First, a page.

- Cara Robbins
Josh Hodges, frontman for the indie-rock band Strfkr, doesn't like listening to his own music. When he hears one of his band's popular songs—such as "Rawnald Gregory Erickson the Second"—playing in a bar or department store, he cringes. It's not that he thinks they're bad songs; he's just finished with them.
"The enjoyment is in creating the thing," he says. "It's fun to make the song, but I'll never listen to it again unless I'm relearning a part to play it live."
In other words, Hodges makes music for the sake of the process. As the band's primary creator, he's responsible for the rich, intricate and densely layered arrangements that characterize the trio's sound, as well as their dark lyrical themes of death and mortality. The total package is generally poppy and danceable (see "While I'm Alive" off their last album, 2013's Miracle Mile).
Strfkr is a live-oriented band known for its energetic stage shows and elaborate homemade set designs and light displays. As such, Hodges wrote Strfkr's last full-length album—2016's Being No One, Going Nowhere—with live performances in mind, and believes he pulled it off OK. "I focused on the dance-y stuff, and I think it was successful; the beats were driving," he says. "Now we can have a longer dance block during our sets, because that's become what people expect when they come to our shows. And I also just love having a fun, reactive audience, you know?"
Even so, Hodges isn't entirely satisfied with how the record turned out: "There are definitely things I would change about the album, but I'm just like, 'I'll do something better on the next one.'" Despite being so self-critical, Hodges has been digging into the archives and releasing a bunch of unfinished songs. Vault Vol. 3 (Polyvinyl) is the final volume of the Vault series, which debuted last February and collects rare and previously unreleased recordings. The tracks are mostly fragments of ideas, some of which were later fleshed out with the help of bassist Shawn Glassford and drummer Keil Corcoran.
Hodges explains that he stumbled on about 80 demos stored on a wheezing, 15-year-old computer, and thought it would be a shame not to salvage the material. "It's fun to start a song, but it's difficult to finish it," he says. "I was never going to finish those songs, and the computer was going to die, so I figured I might as well put them out."
The collection offers an illuminating glimpse into the creative process of a prolific and eccentric songwriter. For Hodges, each song in the Vault series serves as a milepost, a reminder of his life circumstances at the time of the recording, and he considers releasing the collection kind of embarrassing. It's like putting his diary on an audiobook for everyone to hear. "But, you know, at this point, even if a just few people appreciate these songs, then it's worth whatever embarrassment I have over releasing unfinished shit," he says. "I just thought it would be interesting for fans because it shows my writing process or whatever, and I think some people like the raw, unfinished vibe."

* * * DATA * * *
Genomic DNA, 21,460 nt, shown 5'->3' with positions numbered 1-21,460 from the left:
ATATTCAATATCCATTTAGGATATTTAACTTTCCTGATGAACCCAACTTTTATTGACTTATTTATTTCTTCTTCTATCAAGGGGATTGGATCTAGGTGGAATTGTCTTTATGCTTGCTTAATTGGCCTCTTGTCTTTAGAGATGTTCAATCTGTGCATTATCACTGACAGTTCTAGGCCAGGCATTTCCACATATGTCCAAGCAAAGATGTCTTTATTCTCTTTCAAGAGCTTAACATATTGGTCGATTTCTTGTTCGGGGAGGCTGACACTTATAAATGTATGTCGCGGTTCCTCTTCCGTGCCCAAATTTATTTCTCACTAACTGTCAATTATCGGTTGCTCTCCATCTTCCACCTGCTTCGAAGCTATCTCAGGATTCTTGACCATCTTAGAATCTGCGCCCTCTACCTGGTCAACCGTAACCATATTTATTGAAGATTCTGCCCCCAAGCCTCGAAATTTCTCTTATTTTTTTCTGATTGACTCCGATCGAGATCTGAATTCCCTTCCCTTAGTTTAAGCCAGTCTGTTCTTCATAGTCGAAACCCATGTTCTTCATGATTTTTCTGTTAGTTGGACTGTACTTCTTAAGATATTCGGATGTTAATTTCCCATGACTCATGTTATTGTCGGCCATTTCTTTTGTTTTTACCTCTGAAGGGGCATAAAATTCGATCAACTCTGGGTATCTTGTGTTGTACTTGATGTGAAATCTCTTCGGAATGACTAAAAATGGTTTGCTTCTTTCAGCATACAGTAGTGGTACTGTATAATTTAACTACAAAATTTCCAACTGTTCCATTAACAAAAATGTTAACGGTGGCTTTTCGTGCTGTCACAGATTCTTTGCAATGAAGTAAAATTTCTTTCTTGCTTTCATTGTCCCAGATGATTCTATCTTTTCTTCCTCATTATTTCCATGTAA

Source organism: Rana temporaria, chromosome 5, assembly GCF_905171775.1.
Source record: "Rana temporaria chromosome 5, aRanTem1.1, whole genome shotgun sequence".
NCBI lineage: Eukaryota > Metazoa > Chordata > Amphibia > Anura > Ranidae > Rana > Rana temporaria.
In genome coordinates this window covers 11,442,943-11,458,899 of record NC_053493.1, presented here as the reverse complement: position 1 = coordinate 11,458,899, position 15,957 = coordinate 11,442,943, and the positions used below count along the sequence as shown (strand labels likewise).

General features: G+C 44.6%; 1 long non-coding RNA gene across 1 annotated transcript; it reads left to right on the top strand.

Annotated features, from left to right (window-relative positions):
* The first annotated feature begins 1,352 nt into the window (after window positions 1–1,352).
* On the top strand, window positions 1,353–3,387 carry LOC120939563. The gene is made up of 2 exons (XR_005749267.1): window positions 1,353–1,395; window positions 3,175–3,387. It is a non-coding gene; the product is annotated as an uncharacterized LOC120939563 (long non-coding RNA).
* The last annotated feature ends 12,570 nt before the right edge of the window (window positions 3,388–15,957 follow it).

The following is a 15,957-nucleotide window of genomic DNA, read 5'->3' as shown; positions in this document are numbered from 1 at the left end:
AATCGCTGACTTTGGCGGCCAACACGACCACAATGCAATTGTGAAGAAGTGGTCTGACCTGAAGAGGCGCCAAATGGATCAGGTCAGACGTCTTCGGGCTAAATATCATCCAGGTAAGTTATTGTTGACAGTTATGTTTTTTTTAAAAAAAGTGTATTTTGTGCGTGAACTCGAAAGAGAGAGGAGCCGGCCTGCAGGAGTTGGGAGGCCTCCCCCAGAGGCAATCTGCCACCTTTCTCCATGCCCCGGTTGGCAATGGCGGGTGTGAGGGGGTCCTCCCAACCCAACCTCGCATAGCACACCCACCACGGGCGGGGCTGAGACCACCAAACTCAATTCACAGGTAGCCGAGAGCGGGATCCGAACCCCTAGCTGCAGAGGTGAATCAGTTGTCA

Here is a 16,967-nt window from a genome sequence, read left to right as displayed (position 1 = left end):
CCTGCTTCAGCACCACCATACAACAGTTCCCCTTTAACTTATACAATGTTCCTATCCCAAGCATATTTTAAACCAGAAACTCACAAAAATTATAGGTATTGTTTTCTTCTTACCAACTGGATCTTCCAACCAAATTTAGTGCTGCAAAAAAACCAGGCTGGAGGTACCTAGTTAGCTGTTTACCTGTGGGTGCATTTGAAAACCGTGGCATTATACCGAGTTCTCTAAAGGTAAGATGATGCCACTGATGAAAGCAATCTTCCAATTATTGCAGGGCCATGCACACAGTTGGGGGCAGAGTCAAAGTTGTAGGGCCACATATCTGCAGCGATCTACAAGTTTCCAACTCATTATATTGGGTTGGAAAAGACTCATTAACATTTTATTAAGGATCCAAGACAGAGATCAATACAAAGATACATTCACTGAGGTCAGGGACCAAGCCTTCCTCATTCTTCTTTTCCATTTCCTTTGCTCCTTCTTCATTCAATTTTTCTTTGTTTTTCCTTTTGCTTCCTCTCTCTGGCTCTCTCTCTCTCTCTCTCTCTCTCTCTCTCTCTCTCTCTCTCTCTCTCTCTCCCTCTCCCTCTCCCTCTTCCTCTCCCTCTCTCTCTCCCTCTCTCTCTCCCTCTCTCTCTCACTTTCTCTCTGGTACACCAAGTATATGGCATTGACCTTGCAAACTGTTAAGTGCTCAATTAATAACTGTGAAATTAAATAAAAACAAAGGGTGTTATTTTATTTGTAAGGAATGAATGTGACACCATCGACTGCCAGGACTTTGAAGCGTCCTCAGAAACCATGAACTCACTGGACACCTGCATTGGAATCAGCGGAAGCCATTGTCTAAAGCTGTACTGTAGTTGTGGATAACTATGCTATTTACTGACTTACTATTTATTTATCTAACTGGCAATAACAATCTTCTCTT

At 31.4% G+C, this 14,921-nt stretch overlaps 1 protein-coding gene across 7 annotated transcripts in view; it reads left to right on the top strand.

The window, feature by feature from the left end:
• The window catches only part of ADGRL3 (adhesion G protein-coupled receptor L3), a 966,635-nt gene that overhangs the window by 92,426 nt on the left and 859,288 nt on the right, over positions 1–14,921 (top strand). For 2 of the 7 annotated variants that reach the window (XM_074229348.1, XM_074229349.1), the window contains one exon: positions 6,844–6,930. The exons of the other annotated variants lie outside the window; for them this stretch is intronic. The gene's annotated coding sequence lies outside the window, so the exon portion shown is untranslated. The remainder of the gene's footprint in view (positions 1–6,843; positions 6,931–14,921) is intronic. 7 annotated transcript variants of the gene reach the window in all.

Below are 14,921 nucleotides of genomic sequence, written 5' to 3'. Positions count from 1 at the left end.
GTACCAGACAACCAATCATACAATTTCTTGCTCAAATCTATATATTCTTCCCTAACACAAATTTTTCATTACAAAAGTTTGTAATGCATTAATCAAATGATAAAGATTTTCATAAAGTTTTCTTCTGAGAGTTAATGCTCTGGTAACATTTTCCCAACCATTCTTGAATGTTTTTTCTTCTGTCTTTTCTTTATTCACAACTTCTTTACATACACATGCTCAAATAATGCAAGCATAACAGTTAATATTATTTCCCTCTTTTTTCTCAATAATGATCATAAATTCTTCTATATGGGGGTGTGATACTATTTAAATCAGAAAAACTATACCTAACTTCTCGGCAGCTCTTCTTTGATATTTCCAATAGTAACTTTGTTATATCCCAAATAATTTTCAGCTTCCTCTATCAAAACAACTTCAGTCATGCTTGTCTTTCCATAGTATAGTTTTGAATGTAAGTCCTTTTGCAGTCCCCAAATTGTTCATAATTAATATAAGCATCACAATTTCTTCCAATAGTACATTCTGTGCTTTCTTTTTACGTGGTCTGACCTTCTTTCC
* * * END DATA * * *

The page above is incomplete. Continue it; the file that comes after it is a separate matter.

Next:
As for future plans, Hodges is already writing the follow-up to Being No One, Going Nowhere, which might end up being released as a solo project. "It has an R&B vibe, and at one point I was like, 'This isn't right for Strfkr,'" he says. "Keil is an amazing drummer, but his style isn't very swingy, so I used a different drummer to record the songs, and now I've got, like, two albums' worth of sloppy, white-boy R&B."
Look for that project under a different name sometime this year, and also a revamped light show at Strfkr's live gigs. Hodges recruited some friends to design and construct a light wall—basically, programmable LED lights strung through transparent plastic material typically used to build greenhouses. "The panels can be moved around so you can set up different stage designs, and you can put GIFs on there and use it as a really, really low-resolution screen," he says. "It's so fun, but it's also kind of junky because we do it all ourselves." The band has big plans for touring this year, as well.
But Hodges seems to be warming up to the idea of revisiting his past work. He recently broke his own rule and listened to Strfkr's self-titled 2008 debut album. You might already intuit the reason, and it's an exciting one. The band is preparing to play it on tour, from start to finish, to celebrate a milestone: their 10-year anniversary. "It's been enough time that I feel like I was a different person then," Hodges says, "so I was able to listen without feeling so much ownership of it."
(A version of this story ran in the Jan. 18 issue of the Chico News & Review.)